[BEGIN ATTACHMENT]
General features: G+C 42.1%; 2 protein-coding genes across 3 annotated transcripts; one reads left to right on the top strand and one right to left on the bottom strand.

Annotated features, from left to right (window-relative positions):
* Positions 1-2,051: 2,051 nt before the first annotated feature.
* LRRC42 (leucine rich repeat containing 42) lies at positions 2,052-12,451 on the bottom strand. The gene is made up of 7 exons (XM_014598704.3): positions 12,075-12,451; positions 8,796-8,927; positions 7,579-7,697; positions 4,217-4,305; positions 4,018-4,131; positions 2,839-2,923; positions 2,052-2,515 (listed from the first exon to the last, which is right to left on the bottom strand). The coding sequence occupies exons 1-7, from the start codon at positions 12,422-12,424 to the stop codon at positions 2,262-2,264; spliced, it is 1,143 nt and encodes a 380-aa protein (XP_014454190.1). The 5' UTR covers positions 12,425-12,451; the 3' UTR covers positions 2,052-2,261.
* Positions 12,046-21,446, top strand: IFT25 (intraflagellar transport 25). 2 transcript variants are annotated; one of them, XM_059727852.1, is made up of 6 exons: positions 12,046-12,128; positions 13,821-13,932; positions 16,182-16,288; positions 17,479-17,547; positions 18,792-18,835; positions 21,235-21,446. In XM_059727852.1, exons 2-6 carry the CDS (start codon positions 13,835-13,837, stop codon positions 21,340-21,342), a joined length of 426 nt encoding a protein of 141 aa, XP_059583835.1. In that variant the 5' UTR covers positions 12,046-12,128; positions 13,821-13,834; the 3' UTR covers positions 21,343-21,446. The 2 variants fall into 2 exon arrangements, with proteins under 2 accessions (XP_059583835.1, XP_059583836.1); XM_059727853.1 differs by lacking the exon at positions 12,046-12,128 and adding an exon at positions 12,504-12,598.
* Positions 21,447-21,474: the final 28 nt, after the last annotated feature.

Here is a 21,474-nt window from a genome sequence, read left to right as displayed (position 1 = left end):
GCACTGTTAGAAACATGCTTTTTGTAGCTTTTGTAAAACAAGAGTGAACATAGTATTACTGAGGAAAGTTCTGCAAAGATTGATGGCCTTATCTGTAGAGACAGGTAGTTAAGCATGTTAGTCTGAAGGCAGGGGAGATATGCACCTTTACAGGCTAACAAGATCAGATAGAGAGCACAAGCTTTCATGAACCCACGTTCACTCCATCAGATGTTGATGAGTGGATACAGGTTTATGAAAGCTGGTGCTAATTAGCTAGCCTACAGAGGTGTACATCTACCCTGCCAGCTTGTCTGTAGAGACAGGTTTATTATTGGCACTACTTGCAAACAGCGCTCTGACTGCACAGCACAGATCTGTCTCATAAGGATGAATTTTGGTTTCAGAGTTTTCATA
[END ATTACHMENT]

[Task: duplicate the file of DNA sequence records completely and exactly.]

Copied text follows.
General features: G+C 42.1%; 2 protein-coding genes across 3 annotated transcripts; one reads left to right on the top strand and one right to left on the bottom strand.

Annotated features, from left to right (window-relative positions):
* Positions 1-2,051: 2,051 nt before the first annotated feature.
* LRRC42 (leucine rich repeat containing 42) lies at positions 2,052-12,451 on the bottom strand. The gene is made up of 7 exons (XM_014598704.3): positions 12,075-12,451; positions 8,796-8,927; positions 7,579-7,697; positions 4,217-4,305; positions 4,018-4,131; positions 2,839-2,923; positions 2,052-2,515 (listed from the first exon to the last, which is right to left on the bottom strand). The coding sequence occupies exons 1-7, from the start codon at positions 12,422-12,424 to the stop codon at positions 2,262-2,264; spliced, it is 1,143 nt and encodes a 380-aa protein (XP_014454190.1). The 5' UTR covers positions 12,425-12,451; the 3' UTR covers positions 2,052-2,261.
* Positions 12,046-21,446, top strand: IFT25 (intraflagellar transport 25). 2 transcript variants are annotated; one of them, XM_059727852.1, is made up of 6 exons: positions 12,046-12,128; positions 13,821-13,932; positions 16,182-16,288; positions 17,479-17,547; positions 18,792-18,835; positions 21,235-21,446. In XM_059727852.1, exons 2-6 carry the CDS (start codon positions 13,835-13,837, stop codon positions 21,340-21,342), a joined length of 426 nt encoding a protein of 141 aa, XP_059583835.1. In that variant the 5' UTR covers positions 12,046-12,128; positions 13,821-13,834; the 3' UTR covers positions 21,343-21,446. The 2 variants fall into 2 exon arrangements, with proteins under 2 accessions (XP_059583835.1, XP_059583836.1); XM_059727853.1 differs by lacking the exon at positions 12,046-12,128 and adding an exon at positions 12,504-12,598.
* Positions 21,447-21,474: the final 28 nt, after the last annotated feature.

Here is a 21,474-nt window from a genome sequence, read left to right as displayed (position 1 = left end):
GCACTGTTAGAAACATGCTTTTTGTAGCTTTTGTAAAACAAGAGTGAACATAGTATTACTGAGGAAAGTTCTGCAAAGATTGATGGCCTTATCTGTAGAGACAGGTAGTTAAGCATGTTAGTCTGAAGGCAGGGGAGATATGCACCTTTACAGGCTAACAAGATCAGATAGAGAGCACAAGCTTTCATGAACCCACGTTCACTCCATCAGATGTTGATGAGTGGATACAGGTTTATGAAAGCTGGTGCTAATTAGCTAGCCTACAGAGGTGTACATCTACCCTGCCAGCTTGTCTGTAGAGACAGGTTTATTATTGGCACTACTTGCAAACAGCGCTCTGACTGCACAGCACAGATCTGTCTCATAAGGATGAATTTTGGTTTCAGAGTTTTCATA